And yes, I completely agree with what you say about the Vietnam-China relationship. If there is any “enduring” or “timeless” lesson that we can learn from the past 1,000 years of interactions (which I don’t actually think we can, because I think that times and conditions change and every generation deals with different issues – but I will follow this line of thought simply to point out the lack of logic in current ideas about the history of that relationship), it would be that factions in VN have repeatedly sought the assistance of a government to the North, and have been somehow betrayed in the process. The Tran wanted to be saved from the Ho, but the Ming occupied the kingdom. The Le wanted help against the Mac, but the Ming didn’t bother once Mac Dang Dung surrendered, and the Mac were able to continue to exist. The Le wanted to be rescued from the Tay Son, but the Qing recognized the Tay Son. North Vietnam wanted help fighting against the South and the US, but Mao shook hands with Nixon, and then later there was the border war.

        This then gets back to your question about why there is this idea that “VN” was “dominated” by “China.” Again, it’s a nationalist victim narrative. Victim narratives take complex situations in which “A” is at least in part to blame, and put the blame on “B.” The idea of the “century of humiliation” in China has a lot to do with the fact that Chinese governments over that period were incompetent and couldn’t effectively deal with foreign countries (be they from the West or Japan). However, that side of the story is not acknowledged. Instead, you just point out that “those other people” are bad, but EVEN THOUGH they are, WE have endured. So that’s where the glorification comes from. It comes from the idea that even though all of those big bad other people out there want to hurt little us for no good reason, we have “succeeded” in not letting them completely dominated us (even though they might dominate us for centuries). So we are great.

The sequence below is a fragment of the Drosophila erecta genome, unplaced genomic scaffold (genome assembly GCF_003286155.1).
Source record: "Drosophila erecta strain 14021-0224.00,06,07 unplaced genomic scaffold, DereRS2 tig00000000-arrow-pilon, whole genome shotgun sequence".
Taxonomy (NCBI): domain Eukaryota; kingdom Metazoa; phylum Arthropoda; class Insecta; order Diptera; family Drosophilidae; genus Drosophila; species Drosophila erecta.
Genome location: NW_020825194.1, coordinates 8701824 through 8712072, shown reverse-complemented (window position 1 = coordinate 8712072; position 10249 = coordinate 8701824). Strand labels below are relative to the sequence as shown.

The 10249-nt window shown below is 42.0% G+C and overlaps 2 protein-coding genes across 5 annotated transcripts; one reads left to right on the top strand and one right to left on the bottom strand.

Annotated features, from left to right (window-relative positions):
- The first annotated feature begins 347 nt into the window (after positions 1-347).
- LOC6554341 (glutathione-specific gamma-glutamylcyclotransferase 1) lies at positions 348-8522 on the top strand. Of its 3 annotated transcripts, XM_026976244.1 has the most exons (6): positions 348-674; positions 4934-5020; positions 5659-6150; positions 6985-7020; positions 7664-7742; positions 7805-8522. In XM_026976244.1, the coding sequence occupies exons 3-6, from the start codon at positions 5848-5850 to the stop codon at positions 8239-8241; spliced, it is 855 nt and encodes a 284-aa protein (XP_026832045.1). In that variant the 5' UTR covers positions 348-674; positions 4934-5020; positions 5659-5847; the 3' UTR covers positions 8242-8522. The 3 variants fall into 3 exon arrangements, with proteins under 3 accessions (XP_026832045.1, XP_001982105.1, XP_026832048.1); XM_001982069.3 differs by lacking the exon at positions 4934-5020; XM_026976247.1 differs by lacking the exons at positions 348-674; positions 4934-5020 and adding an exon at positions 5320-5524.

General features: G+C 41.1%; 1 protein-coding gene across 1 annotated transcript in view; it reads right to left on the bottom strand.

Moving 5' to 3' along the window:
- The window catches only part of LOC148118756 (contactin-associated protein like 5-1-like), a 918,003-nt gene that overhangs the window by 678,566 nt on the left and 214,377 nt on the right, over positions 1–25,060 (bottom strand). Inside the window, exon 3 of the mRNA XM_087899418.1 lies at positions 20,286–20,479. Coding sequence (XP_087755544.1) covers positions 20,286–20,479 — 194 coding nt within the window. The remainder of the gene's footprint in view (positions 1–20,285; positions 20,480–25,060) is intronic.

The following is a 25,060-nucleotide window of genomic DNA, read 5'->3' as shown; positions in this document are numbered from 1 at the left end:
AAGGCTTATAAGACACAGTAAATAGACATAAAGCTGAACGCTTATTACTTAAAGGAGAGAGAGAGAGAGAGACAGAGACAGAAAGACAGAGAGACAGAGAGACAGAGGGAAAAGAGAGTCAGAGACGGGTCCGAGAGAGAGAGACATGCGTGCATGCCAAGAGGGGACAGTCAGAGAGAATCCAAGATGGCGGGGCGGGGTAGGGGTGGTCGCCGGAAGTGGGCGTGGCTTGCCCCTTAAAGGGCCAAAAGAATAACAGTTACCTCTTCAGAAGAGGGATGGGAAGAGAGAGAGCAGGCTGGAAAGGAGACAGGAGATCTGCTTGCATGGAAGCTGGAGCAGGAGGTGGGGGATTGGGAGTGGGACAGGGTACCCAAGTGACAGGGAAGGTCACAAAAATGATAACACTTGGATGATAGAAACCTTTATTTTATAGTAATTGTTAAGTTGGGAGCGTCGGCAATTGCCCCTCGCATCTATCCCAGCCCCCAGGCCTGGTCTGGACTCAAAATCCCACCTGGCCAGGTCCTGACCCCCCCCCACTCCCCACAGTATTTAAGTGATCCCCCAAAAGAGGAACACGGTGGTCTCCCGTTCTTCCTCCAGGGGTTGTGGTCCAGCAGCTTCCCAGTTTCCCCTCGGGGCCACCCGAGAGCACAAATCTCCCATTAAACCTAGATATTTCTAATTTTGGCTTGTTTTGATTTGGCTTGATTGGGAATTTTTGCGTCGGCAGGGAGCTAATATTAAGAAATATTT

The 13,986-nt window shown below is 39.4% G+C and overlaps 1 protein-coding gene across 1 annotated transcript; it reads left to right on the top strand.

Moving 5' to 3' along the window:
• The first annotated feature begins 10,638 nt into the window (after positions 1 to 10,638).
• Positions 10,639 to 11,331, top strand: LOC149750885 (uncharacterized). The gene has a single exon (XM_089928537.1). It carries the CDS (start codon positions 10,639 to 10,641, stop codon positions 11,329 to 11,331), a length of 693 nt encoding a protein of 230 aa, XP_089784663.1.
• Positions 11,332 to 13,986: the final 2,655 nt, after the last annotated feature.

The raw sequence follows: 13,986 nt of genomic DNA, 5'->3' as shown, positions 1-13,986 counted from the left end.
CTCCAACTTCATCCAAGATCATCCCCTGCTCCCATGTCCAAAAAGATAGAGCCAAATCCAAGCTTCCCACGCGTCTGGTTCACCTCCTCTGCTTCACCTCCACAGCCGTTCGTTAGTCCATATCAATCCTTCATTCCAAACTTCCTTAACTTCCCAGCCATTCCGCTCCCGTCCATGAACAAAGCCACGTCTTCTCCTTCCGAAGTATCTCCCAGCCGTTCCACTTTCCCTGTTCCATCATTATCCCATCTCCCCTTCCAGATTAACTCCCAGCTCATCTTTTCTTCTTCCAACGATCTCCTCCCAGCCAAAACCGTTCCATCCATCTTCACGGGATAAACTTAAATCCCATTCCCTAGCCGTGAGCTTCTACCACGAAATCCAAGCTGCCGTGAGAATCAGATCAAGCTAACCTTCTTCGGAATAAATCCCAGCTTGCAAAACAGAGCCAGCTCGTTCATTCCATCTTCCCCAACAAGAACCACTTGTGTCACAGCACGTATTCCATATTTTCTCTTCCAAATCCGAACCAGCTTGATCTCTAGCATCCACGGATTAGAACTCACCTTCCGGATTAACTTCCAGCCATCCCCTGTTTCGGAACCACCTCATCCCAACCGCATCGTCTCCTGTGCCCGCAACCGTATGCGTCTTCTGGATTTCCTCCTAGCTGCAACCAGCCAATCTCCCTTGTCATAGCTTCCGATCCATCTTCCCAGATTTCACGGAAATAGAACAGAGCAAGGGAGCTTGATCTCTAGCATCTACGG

Yes, it is illogical in some ways, but that’s what a lot of nationalist thought is. It appeals to emotions rather than logic.

  2. I think at that time guangdong was yuedong and guangxi was yuexi.
    Yuenan sound like a chinese province!
    Minh Mang rename vn to Đại Nam because of this reason??

  3. Tôi rất thú vị với nghiên cứu này của GS.
    Trước giờ tôi có thắc mắc là tại sao vua Minh Mạng đổi quốc hiêu thành Đại Nam? và nhất loạt các sách thời ấy dùng chữ Đại Nam chứ không dùng Việt Nam .. ĐN thực lục, ĐN Nhất thống chí … Không thấy VN đâu cả.
    Tôi có ngờ rằng thời Thanh, Quảng Đông, Quảng Tây còn là Việt Đông , Việt tây .. Như thế Việt Nam là .. rất thích hợp với một tỉnh trong đế quốc!
    Có thể vì lý do đó mà triều đình VN , không dùng từ Việt Nam chăng?

  4. China Ming intervenes to help Korea repulse a Japanese invasion in 1592
    the Imjin war (chiên tranh Nhâm thin ). The Ching came to VN rescue at the start of French colonization .Mao came to help North Korea and VN in the 20th century . The ” Chinese ” intervened because they felt threatened by a
    dangerous invader , because their vital interests were involved .
    But the Ching interventions at the behest of the different VN contestants , the Lê , the Mac , etc seemed purely disinterested, spurred only by a sense of confucian duty ,as a overlord toward a vassal . Does It not seem incredible to us who are living in the present world of cold blooded interest, of passionate ,of intense greed that somebody could act only out of a sense of honor .
    But the intervention failed due to the difficulties of the terrain :the Ching court probably was not deeply interested in the matter,considering the poor communication means between Beijing and Vietnam at that time . Local governors were given general instructions and left to fend by themselves . They most probably dispatched unmotivated local militias which were armed and fed on their meager local budgets .
    So ,at the first meaningful resistance , the ” Chinese ” rertreated quickly ;
    What’s more , the VN usually resorted to their secret weapon , the huge bribe . So ,the local ” chinese ” governors quickly gave up the battle and let down the contestants they were supposed to help .

    • If you look at the Chinese historical records for the Mac incident, what you see is that there was a debate at the court. Some said we have the duty to protect the Le, other said, no those people are barbarians. It’s best just to leave them alone.

      These same debates happened at other times as well.

      So while “honor” was one reason, it was decided upon in an environment where there were other ideas, and what would be interesting would be to look closely at who was behind which ideas, and what the general situation at the court was like at that time. There were always factions and internal competition at the Chinese court, and decisions were made in that context, in part, for the sake of making one’s own faction look better than another, and not necessarily for a noble cause. People might use noble ideas to make their points, and some of the things they did might be noble, but it wasn’t entirely for that reason that people did things. They also made certain decisions so that they could gain more power and influence at the court, and that had nothing to do with VN.